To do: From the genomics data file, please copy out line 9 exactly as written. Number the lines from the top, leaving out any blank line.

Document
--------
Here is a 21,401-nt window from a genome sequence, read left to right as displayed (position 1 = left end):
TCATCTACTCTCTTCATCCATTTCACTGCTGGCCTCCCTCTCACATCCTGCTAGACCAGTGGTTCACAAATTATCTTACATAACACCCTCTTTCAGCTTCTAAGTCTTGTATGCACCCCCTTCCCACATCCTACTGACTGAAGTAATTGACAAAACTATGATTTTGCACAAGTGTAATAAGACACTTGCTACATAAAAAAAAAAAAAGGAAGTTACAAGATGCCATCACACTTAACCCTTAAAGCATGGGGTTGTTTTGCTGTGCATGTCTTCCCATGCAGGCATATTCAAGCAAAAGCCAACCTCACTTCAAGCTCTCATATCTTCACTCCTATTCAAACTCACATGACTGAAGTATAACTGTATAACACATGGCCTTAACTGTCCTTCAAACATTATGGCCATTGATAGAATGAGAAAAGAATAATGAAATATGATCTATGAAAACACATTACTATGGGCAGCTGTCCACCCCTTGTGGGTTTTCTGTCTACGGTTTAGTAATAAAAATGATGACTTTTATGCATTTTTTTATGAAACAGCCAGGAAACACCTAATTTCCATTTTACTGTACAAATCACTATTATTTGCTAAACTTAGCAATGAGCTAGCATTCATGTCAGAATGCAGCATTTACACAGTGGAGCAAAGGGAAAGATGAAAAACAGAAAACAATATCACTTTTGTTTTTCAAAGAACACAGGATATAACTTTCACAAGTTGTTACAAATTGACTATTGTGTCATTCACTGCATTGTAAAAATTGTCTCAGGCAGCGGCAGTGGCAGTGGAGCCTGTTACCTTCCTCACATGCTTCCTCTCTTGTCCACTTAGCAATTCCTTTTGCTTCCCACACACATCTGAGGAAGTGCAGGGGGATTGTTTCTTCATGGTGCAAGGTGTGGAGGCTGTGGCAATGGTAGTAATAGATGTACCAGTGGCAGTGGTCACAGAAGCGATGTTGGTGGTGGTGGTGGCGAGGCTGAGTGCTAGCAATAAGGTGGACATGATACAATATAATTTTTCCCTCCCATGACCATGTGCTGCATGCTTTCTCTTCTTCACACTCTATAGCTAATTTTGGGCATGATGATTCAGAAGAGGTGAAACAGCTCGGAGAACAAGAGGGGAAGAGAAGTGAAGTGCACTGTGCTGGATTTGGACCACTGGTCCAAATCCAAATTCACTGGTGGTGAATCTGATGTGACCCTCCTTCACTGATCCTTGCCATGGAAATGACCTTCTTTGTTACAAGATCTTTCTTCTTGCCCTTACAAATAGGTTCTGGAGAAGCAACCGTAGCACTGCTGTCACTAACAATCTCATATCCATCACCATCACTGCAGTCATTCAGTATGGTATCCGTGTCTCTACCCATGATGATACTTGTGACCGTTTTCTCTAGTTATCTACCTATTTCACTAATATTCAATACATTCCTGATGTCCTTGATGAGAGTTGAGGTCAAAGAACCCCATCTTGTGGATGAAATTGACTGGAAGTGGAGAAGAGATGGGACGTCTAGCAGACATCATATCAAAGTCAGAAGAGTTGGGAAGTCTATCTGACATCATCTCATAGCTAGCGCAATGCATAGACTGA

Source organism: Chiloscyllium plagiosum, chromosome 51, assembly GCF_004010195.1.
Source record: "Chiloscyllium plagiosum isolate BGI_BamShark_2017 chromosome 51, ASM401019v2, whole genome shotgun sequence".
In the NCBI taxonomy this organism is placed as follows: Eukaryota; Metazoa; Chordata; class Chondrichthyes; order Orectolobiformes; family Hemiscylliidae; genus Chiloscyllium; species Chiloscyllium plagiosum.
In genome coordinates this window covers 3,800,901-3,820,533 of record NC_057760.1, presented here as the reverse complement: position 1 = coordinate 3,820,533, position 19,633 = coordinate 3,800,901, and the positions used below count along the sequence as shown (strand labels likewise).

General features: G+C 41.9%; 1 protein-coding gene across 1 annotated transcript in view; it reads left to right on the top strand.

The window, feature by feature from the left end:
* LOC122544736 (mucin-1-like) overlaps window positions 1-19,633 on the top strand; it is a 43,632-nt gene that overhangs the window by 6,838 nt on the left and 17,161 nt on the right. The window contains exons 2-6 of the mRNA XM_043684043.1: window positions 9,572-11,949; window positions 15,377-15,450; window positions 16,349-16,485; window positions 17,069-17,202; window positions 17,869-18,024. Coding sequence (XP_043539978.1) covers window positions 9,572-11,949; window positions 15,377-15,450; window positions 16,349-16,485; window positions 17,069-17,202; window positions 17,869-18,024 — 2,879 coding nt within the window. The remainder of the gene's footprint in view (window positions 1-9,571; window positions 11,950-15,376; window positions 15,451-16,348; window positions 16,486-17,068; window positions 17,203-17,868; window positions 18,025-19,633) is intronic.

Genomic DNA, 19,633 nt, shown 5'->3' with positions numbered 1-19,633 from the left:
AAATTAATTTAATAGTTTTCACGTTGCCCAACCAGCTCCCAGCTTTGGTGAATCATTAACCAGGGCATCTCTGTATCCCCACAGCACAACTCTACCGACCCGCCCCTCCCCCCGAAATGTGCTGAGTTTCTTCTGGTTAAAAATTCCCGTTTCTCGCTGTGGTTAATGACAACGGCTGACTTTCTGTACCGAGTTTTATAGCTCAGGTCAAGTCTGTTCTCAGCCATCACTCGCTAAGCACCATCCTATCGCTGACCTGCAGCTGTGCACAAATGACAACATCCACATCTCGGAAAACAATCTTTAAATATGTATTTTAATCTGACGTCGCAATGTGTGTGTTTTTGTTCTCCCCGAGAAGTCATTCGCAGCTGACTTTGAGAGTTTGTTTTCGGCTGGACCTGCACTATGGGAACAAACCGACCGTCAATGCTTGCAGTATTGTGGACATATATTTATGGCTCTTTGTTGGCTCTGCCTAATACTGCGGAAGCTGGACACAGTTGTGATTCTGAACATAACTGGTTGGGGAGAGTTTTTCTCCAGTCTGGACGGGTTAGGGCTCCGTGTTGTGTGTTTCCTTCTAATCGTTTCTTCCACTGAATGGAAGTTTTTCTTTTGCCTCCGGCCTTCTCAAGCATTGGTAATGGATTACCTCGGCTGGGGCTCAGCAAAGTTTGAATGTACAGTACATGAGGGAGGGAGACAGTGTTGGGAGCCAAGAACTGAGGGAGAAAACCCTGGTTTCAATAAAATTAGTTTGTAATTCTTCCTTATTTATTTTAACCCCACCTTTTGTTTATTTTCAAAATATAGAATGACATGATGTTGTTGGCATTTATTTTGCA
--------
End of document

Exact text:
* LOC122544736 (mucin-1-like) overlaps window positions 1-19,633 on the top strand; it is a 43,632-nt gene that overhangs the window by 6,838 nt on the left and 17,161 nt on the right. The window contains exons 2-6 of the mRNA XM_043684043.1: window positions 9,572-11,949; window positions 15,377-15,450; window positions 16,349-16,485; window positions 17,069-17,202; window positions 17,869-18,024. Coding sequence (XP_043539978.1) covers window positions 9,572-11,949; window positions 15,377-15,450; window positions 16,349-16,485; window positions 17,069-17,202; window positions 17,869-18,024 — 2,879 coding nt within the window. The remainder of the gene's footprint in view (window positions 1-9,571; window positions 11,950-15,376; window positions 15,451-16,348; window positions 16,486-17,068; window positions 17,203-17,868; window positions 18,025-19,633) is intronic.